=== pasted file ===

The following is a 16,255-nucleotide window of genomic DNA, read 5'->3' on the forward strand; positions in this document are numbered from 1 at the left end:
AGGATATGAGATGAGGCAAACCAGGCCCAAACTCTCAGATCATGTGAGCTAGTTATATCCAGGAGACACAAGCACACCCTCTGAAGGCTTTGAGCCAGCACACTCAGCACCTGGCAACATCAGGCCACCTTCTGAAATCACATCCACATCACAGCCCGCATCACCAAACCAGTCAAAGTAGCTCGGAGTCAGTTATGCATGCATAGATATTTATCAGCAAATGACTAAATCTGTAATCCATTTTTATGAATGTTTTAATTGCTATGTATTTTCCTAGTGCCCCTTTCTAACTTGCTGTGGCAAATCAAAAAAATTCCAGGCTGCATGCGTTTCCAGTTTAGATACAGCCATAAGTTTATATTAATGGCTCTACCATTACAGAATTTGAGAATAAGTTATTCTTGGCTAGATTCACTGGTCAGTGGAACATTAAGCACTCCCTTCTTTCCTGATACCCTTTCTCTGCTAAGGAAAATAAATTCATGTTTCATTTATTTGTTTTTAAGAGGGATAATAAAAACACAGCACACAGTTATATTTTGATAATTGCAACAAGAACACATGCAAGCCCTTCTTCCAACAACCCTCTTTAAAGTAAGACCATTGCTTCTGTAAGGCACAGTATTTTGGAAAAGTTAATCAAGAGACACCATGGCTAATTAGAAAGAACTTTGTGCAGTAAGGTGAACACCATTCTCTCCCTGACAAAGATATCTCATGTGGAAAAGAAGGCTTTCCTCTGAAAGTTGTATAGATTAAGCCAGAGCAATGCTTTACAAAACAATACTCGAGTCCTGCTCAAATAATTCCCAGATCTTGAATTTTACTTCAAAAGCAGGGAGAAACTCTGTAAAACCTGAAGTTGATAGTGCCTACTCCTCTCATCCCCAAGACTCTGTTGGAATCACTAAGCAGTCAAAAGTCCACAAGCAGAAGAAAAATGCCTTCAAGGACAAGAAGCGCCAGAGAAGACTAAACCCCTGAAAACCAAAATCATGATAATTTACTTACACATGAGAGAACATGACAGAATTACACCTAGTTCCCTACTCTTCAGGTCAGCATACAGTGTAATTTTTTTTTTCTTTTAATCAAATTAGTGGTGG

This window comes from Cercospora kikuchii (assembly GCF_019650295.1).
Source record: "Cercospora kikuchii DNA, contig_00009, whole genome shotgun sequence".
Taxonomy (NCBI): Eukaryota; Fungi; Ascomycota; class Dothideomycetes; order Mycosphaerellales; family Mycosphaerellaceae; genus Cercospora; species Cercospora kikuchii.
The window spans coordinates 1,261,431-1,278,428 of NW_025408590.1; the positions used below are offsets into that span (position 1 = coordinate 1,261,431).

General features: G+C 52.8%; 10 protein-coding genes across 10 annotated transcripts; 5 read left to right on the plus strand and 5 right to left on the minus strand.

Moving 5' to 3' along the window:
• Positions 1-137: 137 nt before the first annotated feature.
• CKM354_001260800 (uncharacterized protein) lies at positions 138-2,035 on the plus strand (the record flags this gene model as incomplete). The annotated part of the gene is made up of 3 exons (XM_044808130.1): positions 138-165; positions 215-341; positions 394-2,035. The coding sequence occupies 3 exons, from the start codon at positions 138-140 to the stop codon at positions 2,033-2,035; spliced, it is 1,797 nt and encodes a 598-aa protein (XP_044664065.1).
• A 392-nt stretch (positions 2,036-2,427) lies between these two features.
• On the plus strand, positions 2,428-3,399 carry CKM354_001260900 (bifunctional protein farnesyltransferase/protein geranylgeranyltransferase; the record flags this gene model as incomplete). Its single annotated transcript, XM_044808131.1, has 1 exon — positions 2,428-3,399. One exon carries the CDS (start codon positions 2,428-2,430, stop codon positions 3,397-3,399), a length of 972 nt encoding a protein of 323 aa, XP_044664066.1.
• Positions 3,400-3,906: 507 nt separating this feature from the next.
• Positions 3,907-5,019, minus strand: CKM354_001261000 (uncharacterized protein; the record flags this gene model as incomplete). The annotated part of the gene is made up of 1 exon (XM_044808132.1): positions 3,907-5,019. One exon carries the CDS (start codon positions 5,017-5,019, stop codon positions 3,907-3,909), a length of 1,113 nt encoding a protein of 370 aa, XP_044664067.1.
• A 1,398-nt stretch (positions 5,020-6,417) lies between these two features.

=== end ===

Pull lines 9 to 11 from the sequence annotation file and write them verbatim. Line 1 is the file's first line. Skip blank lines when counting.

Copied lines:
• Positions 1-137: 137 nt before the first annotated feature.
• CKM354_001260800 (uncharacterized protein) lies at positions 138-2,035 on the plus strand (the record flags this gene model as incomplete). The annotated part of the gene is made up of 3 exons (XM_044808130.1): positions 138-165; positions 215-341; positions 394-2,035. The coding sequence occupies 3 exons, from the start codon at positions 138-140 to the stop codon at positions 2,033-2,035; spliced, it is 1,797 nt and encodes a 598-aa protein (XP_044664065.1).
• A 392-nt stretch (positions 2,036-2,427) lies between these two features.